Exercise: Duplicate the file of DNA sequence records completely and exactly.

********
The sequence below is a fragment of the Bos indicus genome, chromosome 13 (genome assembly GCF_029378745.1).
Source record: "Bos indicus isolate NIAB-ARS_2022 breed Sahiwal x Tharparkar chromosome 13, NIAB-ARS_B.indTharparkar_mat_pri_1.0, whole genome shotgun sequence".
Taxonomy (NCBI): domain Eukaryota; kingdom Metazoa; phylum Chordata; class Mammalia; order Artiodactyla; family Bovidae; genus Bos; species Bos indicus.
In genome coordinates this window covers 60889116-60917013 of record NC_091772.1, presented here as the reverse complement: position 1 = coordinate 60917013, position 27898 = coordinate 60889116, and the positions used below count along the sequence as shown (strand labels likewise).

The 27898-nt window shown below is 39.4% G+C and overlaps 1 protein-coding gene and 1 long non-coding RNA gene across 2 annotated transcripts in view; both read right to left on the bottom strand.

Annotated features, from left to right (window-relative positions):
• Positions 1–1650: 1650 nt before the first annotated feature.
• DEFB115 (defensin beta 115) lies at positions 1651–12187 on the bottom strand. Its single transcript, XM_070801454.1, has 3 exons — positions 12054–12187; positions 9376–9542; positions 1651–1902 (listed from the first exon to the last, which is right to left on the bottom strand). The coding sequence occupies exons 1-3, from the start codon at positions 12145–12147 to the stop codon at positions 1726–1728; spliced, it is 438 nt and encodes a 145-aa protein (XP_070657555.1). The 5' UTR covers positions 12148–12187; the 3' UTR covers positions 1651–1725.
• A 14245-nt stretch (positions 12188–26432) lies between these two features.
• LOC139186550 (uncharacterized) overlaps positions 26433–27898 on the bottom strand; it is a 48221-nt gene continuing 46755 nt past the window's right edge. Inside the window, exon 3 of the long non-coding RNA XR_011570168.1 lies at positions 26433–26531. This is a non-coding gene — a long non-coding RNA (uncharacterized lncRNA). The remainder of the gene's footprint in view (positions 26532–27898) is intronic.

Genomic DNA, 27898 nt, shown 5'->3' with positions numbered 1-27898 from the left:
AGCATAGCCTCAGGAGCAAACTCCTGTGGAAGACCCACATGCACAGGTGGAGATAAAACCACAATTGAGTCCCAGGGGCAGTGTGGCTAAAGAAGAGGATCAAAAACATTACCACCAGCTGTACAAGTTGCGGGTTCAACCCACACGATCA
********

The sequence below is a fragment of the Bos indicus genome, chromosome 13 (genome assembly GCF_029378745.1).
Source record: "Bos indicus isolate NIAB-ARS_2022 breed Sahiwal x Tharparkar chromosome 13, NIAB-ARS_B.indTharparkar_mat_pri_1.0, whole genome shotgun sequence".
Taxonomy (NCBI): domain Eukaryota; kingdom Metazoa; phylum Chordata; class Mammalia; order Artiodactyla; family Bovidae; genus Bos; species Bos indicus.
In genome coordinates this window covers 60889116-60917013 of record NC_091772.1, presented here as the reverse complement: position 1 = coordinate 60917013, position 27898 = coordinate 60889116, and the positions used below count along the sequence as shown (strand labels likewise).

The 27898-nt window shown below is 39.4% G+C and overlaps 1 protein-coding gene and 1 long non-coding RNA gene across 2 annotated transcripts in view; both read right to left on the bottom strand.

Annotated features, from left to right (window-relative positions):
• Positions 1–1650: 1650 nt before the first annotated feature.
• DEFB115 (defensin beta 115) lies at positions 1651–12187 on the bottom strand. Its single transcript, XM_070801454.1, has 3 exons — positions 12054–12187; positions 9376–9542; positions 1651–1902 (listed from the first exon to the last, which is right to left on the bottom strand). The coding sequence occupies exons 1-3, from the start codon at positions 12145–12147 to the stop codon at positions 1726–1728; spliced, it is 438 nt and encodes a 145-aa protein (XP_070657555.1). The 5' UTR covers positions 12148–12187; the 3' UTR covers positions 1651–1725.
• A 14245-nt stretch (positions 12188–26432) lies between these two features.
• LOC139186550 (uncharacterized) overlaps positions 26433–27898 on the bottom strand; it is a 48221-nt gene continuing 46755 nt past the window's right edge. Inside the window, exon 3 of the long non-coding RNA XR_011570168.1 lies at positions 26433–26531. This is a non-coding gene — a long non-coding RNA (uncharacterized lncRNA). The remainder of the gene's footprint in view (positions 26532–27898) is intronic.

Genomic DNA, 27898 nt, shown 5'->3' with positions numbered 1-27898 from the left:
AGCATAGCCTCAGGAGCAAACTCCTGTGGAAGACCCACATGCACAGGTGGAGATAAAACCACAATTGAGTCCCAGGGGCAGTGTGGCTAAAGAAGAGGATCAAAAACATTACCACCAGCTGTACAAGTTGCGGGTTCAACCCACACGATCA